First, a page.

Victorian culture

Visiting speaker, 28 Oct 2014: Ian Haywood on radical medievalism in Victorian Britain

Ian Haywood (University of Roehampton) will be presenting his paper, ‘Illuminating Propaganda: Radical Medievalism and Utopia in Victorian Britain’, at 5.30pm on Tuesday, 28 October 2014. The talk will take place in the Cardiff University’s John Percival Building, Room 0.36.

We usually credit William Morris with the first significant vision of a radical, medievalized Utopia. However, almost half a century before News from Nowhere a Chartist wood engraver named William James Linton produced a remarkable illuminated poem which both textualized and visualized the radical tradition of ‘merrie England’. I will argue that Linton acts as a bridge between the Romantic radicalism of William Cobbett and the socialist revival of the arts and crafts movement. (more…)

Visiting speaker, 1 Apr 2014: Jim Mussell on Dickens and media

Jim Mussell (University of Leeds) will be presenting his paper, ‘Moving Things: Media and Mediation in Dickens’s Mugby Junction’, at 5.30pm on Tuesday, 1 April 2014. The talk will take place in the Cardiff University’s John Percival Building, Room 2.48.

2013.07.mussellMedia move things, but media are also things that move.  This paper focus on the mediating bodies of nineteenth-century print culture and the effects that they had on the human bodies they mediated.  My focus throughout is on repetition, the characteristic movement of industrial print culture.  Repetition puts into play a gothic pattern of return and my paper draws upon this tradition to account for repetition’s cultural effects.   In a sort of repetition of my own, I will keep coming back to Mugby Junction, Dickens’s Christmas issue of All the Year Round from 1866. The frame narrative tells the story of Barbox Brothers, who haunts Mugby Junction as he does not know which line to take. I argue that Barbox’s decision to stay is similar to the way periodicals like Household Words and All the Year Round mediate through repetition. Just as Barbox Brothers moves on by becoming part of Mugby, so the Christmas number of All the Year Round becomes part of the archive, part of a space called the past, on the appearance of the January number.  From the steam engine to the heart, my argument is that until we take repetition seriously we cannot understand the print culture of the past. (more…)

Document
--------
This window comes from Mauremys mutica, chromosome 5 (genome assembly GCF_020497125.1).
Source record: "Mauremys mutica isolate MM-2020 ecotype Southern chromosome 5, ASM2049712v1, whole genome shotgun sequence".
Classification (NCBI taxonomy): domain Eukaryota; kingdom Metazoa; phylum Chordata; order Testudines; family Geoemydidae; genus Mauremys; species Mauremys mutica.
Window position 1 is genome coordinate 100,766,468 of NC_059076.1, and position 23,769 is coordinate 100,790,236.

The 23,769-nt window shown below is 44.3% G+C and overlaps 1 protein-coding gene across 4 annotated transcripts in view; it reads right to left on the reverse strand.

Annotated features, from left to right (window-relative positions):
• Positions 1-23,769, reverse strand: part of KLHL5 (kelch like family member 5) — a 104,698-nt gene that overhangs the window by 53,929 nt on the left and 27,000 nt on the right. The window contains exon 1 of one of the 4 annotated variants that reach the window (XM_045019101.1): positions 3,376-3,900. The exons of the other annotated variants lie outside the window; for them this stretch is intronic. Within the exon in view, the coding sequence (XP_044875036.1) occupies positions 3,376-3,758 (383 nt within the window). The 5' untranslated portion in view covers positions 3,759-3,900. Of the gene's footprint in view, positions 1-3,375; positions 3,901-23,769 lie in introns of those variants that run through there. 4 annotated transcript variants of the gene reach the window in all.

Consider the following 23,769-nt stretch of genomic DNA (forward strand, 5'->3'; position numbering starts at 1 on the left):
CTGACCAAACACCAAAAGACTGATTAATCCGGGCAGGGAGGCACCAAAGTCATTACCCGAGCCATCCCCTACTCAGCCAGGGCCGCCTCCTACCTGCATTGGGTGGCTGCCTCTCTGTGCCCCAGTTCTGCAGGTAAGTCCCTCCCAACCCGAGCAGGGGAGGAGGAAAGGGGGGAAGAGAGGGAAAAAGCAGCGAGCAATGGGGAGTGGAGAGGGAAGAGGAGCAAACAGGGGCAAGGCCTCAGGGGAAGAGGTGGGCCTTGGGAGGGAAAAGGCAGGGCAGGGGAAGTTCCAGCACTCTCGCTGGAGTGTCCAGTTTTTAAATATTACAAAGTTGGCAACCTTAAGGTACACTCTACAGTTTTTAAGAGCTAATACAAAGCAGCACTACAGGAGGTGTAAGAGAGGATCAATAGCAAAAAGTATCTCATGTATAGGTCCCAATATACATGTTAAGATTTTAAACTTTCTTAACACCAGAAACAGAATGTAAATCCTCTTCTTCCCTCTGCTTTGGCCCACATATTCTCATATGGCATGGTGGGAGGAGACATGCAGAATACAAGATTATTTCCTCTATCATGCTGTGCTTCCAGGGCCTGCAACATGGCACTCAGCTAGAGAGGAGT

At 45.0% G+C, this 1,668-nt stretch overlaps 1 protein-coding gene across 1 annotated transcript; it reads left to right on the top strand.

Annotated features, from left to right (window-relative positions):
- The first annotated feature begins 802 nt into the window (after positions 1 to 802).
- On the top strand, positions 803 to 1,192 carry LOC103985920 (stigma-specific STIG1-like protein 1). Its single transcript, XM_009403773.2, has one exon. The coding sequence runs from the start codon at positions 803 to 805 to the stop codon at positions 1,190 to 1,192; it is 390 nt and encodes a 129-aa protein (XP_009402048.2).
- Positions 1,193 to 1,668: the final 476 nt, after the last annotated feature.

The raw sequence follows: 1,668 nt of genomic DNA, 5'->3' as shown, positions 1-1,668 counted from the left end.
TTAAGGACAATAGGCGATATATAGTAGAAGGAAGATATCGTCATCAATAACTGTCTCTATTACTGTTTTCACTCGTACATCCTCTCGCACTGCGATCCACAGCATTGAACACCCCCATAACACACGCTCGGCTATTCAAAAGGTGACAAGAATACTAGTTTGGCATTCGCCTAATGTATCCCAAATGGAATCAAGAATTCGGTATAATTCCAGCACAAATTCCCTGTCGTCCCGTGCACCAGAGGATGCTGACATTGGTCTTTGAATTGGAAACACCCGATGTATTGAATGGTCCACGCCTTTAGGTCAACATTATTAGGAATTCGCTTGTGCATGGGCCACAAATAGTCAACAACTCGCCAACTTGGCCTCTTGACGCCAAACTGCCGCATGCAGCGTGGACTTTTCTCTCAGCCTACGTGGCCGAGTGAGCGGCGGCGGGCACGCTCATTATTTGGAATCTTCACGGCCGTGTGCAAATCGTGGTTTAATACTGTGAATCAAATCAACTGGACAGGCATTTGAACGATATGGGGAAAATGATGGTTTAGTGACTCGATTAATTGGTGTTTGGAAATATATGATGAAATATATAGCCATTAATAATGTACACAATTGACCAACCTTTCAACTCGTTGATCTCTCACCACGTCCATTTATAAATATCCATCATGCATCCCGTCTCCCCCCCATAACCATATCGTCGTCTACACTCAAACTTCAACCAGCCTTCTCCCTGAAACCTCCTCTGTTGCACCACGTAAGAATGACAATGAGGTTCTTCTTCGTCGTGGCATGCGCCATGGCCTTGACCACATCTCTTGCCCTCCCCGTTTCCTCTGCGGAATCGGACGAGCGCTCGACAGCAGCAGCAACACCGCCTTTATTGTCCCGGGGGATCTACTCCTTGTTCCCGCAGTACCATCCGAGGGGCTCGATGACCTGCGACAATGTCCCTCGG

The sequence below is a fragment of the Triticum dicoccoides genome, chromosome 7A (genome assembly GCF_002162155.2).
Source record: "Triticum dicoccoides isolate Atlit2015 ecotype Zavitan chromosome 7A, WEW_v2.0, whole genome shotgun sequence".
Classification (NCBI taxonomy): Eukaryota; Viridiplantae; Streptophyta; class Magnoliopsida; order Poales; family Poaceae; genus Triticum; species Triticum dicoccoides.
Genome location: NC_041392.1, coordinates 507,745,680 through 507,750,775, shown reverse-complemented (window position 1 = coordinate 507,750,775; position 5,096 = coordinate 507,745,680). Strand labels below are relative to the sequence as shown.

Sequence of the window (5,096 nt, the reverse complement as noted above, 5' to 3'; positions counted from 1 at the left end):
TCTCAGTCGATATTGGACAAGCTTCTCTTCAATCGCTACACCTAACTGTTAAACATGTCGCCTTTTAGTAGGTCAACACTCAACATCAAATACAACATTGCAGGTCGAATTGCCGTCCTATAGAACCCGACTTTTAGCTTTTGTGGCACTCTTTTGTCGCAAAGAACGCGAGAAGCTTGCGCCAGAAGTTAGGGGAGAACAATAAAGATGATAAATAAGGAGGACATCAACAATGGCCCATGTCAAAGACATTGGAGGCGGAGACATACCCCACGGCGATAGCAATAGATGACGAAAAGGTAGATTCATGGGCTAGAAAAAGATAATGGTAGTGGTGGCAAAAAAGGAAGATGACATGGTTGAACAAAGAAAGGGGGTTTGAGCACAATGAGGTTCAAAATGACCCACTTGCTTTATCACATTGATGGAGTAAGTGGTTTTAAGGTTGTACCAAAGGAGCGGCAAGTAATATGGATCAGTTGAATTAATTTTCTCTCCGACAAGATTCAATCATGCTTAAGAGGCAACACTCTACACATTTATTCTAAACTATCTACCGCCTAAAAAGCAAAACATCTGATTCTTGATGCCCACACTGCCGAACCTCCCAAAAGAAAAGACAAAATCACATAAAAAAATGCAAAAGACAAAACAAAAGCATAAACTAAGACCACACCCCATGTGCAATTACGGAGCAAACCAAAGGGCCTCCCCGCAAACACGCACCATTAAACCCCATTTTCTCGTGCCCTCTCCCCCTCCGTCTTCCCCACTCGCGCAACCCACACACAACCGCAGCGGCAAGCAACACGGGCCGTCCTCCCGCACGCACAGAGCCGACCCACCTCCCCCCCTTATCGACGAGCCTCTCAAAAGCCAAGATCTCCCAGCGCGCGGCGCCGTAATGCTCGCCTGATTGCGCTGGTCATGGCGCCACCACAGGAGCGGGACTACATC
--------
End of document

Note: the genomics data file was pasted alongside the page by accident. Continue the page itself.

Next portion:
The experiment: Engaging undergraduates in advanced university research


It started out as an experiment. We took the brains of a dozen undergraduate students and carefully placed them into the flailing bodies of several research projects; we fired up the electricity (well, actually, set up a webpage) and … the Project Management and Research module was born.

I have become very fond of what we have all created this year. Anthony and I have worked together on projects for over a decade now (hard to believe, I know) and it seemed like a good idea to share some of what we have learned along the way and pass on our genuine enthusiasm for project-based work. In an academic environment that is increasingly stressing employability and the transferability of skills, this module ticks all the boxes. I hope that it has given our first cohort of students a taste of research in an academic context and the opportunity to exploit the talent they have and bring out new talents they never knew they had. (more…)